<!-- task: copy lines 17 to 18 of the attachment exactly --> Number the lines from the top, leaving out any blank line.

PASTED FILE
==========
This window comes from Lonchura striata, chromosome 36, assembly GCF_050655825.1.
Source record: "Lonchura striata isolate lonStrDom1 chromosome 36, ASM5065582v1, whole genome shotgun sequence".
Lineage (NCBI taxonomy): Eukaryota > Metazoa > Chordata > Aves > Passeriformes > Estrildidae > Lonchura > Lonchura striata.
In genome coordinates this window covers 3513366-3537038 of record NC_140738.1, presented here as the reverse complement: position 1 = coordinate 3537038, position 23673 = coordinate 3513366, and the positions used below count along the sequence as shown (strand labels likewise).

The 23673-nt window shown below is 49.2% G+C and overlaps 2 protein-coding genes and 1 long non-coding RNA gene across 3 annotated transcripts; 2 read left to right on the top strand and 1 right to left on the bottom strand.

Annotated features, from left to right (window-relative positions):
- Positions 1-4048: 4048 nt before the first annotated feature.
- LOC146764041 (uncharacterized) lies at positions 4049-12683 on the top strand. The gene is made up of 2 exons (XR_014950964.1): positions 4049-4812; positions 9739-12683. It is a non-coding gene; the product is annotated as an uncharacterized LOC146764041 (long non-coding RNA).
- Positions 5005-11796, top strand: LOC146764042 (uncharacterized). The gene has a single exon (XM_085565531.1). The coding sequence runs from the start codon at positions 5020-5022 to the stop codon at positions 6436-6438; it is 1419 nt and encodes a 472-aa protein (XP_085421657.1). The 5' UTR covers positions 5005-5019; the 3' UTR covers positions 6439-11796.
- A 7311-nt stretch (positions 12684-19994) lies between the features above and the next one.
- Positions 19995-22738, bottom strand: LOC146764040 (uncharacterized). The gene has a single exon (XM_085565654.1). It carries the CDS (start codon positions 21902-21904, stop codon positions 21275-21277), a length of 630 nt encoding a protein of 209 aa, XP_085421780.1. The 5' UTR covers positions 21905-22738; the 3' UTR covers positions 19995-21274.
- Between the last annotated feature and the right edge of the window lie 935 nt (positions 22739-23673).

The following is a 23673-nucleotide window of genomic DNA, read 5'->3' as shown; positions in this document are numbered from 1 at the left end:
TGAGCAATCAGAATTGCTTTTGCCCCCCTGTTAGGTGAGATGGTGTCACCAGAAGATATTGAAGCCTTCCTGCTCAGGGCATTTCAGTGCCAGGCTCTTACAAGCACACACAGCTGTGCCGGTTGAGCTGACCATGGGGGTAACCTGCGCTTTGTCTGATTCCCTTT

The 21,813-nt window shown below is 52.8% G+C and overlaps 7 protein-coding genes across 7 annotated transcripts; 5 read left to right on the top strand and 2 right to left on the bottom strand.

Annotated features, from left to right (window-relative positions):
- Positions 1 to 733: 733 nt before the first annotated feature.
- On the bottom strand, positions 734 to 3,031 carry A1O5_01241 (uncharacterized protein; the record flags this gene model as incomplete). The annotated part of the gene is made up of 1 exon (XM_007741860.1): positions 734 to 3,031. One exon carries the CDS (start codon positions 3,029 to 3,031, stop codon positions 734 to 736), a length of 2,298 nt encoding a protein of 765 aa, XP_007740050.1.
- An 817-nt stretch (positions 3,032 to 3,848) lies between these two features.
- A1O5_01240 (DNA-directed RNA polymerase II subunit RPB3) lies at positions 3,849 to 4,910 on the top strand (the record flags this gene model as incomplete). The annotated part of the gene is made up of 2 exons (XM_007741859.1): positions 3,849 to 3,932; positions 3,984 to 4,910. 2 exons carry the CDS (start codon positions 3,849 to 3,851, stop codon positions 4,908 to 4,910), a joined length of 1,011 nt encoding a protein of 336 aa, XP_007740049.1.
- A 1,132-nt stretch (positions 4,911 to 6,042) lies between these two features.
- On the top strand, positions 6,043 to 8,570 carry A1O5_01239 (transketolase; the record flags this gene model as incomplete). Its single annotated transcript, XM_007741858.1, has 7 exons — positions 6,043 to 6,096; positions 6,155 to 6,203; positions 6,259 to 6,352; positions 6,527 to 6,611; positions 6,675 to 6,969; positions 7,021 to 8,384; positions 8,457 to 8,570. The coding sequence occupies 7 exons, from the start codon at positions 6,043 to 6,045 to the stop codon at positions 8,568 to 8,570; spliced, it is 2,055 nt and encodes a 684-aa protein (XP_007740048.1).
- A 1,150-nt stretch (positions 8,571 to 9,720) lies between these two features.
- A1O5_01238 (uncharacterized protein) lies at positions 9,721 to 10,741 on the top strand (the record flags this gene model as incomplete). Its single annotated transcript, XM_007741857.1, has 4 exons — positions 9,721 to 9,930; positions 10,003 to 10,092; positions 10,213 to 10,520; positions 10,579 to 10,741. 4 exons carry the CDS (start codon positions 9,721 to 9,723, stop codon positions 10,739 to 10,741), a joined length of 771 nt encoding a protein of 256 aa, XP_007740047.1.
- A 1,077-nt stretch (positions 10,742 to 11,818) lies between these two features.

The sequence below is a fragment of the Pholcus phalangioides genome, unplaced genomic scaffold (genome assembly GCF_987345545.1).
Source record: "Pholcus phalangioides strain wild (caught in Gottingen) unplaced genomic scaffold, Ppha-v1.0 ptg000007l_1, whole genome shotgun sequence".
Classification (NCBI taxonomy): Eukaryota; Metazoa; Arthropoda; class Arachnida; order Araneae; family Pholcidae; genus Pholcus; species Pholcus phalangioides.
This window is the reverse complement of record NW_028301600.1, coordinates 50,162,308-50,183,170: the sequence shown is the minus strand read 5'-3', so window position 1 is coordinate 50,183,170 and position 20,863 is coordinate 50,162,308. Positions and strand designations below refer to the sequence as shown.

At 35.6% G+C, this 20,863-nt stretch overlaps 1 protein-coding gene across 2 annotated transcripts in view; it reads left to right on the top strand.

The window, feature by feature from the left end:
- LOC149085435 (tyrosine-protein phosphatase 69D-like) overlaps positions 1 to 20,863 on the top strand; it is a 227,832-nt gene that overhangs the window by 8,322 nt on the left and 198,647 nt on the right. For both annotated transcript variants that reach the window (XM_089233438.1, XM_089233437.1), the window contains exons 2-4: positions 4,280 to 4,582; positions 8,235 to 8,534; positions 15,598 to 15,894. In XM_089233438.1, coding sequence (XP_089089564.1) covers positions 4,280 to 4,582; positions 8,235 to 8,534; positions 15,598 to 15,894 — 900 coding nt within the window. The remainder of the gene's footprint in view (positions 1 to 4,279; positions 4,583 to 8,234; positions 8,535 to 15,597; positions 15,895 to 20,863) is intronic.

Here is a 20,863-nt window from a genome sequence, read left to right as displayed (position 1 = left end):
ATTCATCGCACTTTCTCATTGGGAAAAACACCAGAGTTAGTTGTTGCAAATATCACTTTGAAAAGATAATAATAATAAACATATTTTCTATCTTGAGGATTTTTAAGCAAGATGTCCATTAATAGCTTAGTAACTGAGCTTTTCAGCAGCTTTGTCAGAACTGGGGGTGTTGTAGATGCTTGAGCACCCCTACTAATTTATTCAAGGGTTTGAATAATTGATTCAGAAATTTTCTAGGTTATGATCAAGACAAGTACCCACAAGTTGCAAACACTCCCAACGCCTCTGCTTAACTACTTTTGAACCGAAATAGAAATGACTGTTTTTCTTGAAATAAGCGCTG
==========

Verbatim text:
- Positions 1 to 733: 733 nt before the first annotated feature.
- On the bottom strand, positions 734 to 3,031 carry A1O5_01241 (uncharacterized protein; the record flags this gene model as incomplete). The annotated part of the gene is made up of 1 exon (XM_007741860.1): positions 734 to 3,031. One exon carries the CDS (start codon positions 3,029 to 3,031, stop codon positions 734 to 736), a length of 2,298 nt encoding a protein of 765 aa, XP_007740050.1.